United States of America, Plaintiff-appellee, v. Angela Callender, Defendant-appellant, 958 F.2d 369 (4th Cir. 1992)Annotate this Case
Appeal from the United States District Court for the Eastern District of Virginia, at Norfolk. Richard B. Kellam, Senior District Judge. (CR-91-99-N)
Charles R. Burke, Norfolk, Va., for appellant.
Richard Cullen, United States Attorney, Mary Ann Snow, Assistant United States Attorney, Norfolk, Va., for appellee.
Before SPROUSE and WILKINSON, Circuit Judges, and CHAPMAN, Senior Circuit Judge.
Angela Callender was convicted by a jury of distribution of crack cocaine (21 U.S.C.A. § 841 (West 1981 & Supp.1991), 18 U.S.C. § 2 (1988)). She appeals her conviction on the ground that the evidence was insufficient and contends that her sentence was excessive. We affirm.
An undercover police officer testified at Callender's trial that Callender sold him two grams of crack through her codefendant, Jerome Wilson, who acted as an intermediary, on December 9, 1990. The officer positively identified Callender as the woman who supplied the crack, and said she was familiar to him because he had seen her before and after the transaction in the area where he was working undercover. Callender testified that she had never seen the officer before and had never given drugs to Wilson. When taken in the light most favorable to the government, Glasser v. United States, 314 U.S. 60, 80 (1942); United States v. Tresvant, 677 F.2d 1018, 1021 (4th Cir. 1982), the evidence was sufficient to sustain the jury's verdict.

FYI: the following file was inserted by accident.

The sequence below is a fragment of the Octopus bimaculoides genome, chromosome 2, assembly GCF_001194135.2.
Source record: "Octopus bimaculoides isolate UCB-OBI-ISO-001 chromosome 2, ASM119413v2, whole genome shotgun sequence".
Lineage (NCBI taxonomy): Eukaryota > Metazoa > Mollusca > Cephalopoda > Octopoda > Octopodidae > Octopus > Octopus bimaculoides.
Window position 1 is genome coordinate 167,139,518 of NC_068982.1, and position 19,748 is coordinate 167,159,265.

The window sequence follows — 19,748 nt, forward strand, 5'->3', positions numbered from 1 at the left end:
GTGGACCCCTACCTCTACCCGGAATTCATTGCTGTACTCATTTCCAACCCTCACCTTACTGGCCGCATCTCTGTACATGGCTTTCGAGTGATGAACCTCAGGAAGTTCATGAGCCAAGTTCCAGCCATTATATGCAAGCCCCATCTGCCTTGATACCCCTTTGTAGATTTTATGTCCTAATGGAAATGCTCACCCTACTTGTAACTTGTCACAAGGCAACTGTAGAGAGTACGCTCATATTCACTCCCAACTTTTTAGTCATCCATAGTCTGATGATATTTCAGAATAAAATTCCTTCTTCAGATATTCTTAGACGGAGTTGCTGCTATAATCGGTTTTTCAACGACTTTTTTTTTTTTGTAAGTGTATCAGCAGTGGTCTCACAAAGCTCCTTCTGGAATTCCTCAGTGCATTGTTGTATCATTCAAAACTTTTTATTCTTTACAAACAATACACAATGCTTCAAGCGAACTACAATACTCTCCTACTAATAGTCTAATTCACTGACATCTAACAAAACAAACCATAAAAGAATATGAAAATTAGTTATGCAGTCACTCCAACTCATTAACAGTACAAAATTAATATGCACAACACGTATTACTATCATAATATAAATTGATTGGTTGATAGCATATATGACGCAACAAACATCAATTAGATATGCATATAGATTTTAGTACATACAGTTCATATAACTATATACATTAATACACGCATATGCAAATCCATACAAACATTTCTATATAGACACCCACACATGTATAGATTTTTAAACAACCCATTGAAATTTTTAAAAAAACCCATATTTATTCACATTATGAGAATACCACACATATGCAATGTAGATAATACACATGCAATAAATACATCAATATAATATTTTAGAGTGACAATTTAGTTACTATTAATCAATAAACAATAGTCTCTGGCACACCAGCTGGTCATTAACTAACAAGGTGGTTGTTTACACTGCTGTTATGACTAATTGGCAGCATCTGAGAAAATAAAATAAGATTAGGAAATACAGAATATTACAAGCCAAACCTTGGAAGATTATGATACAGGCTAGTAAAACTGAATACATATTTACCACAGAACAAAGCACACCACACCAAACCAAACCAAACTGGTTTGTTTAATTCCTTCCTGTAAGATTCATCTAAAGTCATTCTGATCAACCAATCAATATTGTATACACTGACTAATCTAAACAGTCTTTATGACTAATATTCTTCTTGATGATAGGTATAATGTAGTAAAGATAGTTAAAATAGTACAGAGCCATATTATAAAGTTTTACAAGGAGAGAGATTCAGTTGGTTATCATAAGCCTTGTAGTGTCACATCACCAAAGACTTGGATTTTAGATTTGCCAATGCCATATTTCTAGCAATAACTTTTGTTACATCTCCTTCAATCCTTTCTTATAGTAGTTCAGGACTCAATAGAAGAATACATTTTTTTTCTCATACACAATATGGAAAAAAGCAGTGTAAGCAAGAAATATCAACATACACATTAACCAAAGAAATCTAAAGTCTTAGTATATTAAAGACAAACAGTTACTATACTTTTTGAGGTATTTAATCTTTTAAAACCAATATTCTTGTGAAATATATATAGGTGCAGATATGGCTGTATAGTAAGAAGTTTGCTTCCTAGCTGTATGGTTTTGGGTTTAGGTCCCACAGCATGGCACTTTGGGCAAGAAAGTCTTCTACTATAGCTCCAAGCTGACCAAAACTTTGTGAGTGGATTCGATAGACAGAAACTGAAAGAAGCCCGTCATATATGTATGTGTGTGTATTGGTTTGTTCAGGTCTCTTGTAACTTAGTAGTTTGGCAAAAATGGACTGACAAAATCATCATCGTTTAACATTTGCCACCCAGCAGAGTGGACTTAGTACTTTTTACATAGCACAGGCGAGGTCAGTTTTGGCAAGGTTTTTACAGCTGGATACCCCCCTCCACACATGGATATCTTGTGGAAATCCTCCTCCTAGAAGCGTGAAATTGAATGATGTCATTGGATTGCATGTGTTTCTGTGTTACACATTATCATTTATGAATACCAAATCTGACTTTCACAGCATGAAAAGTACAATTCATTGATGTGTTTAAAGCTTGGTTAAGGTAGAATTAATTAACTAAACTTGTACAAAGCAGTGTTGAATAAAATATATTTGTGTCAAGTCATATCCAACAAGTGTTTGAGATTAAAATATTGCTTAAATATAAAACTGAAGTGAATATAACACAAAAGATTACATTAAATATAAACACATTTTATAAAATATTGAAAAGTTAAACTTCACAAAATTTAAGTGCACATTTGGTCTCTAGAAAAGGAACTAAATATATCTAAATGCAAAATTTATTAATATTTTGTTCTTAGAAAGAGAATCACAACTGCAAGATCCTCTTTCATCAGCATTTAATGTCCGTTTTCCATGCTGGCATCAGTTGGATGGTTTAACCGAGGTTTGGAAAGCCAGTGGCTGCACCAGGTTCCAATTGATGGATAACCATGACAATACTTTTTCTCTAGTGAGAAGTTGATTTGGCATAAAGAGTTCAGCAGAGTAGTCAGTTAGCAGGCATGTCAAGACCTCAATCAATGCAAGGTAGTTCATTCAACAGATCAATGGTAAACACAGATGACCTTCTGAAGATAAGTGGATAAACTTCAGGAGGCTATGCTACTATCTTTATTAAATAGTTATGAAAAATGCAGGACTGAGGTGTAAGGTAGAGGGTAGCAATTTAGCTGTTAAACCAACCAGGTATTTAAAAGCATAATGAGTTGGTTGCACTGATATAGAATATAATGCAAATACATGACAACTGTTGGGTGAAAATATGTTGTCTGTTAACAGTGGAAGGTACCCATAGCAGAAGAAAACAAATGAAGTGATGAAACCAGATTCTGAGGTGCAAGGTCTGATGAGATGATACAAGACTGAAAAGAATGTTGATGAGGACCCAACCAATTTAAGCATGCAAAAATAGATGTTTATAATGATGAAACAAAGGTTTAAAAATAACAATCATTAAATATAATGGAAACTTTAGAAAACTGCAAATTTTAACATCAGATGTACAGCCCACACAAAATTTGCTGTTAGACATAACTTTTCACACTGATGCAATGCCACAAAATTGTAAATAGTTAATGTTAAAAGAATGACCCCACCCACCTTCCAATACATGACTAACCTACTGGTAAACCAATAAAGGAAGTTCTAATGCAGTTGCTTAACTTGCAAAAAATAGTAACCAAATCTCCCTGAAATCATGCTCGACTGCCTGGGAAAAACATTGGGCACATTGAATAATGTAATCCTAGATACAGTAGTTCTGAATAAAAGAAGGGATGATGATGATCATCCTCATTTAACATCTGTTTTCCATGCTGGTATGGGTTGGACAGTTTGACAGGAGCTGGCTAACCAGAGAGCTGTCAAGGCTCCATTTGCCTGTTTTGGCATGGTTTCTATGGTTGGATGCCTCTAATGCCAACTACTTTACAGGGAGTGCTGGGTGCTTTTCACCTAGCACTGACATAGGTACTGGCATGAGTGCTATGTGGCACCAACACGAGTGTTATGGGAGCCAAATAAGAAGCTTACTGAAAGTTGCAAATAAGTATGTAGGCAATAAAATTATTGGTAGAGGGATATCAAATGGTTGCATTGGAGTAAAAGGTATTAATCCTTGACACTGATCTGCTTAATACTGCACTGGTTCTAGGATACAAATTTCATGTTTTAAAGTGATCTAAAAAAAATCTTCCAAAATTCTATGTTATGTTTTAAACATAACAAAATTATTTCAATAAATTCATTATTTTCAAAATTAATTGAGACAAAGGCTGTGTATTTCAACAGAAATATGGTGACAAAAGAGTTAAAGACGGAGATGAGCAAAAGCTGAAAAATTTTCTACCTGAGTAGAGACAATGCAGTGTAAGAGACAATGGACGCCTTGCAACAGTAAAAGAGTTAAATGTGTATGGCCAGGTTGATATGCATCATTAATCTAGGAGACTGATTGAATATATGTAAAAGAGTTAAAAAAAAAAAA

Callender's sentence was imposed at the lowest point of the applicable guideline range. She did not contend in the district court that the guideline range was incorrectly calculated. We find that appellate review of all but plain error in her sentencing has been waived, United States v. Tibesar, 894 F.2d 317 (8th Cir.), cert. denied, 59 U.S.L.W. 3245 (U.S.1990), and we discern no such error.
We therefore affirm the judgment of the district court. We dispense with oral argument because the facts and legal contentions are adequately presented in the materials before the Court and argument would not aid the decisional process.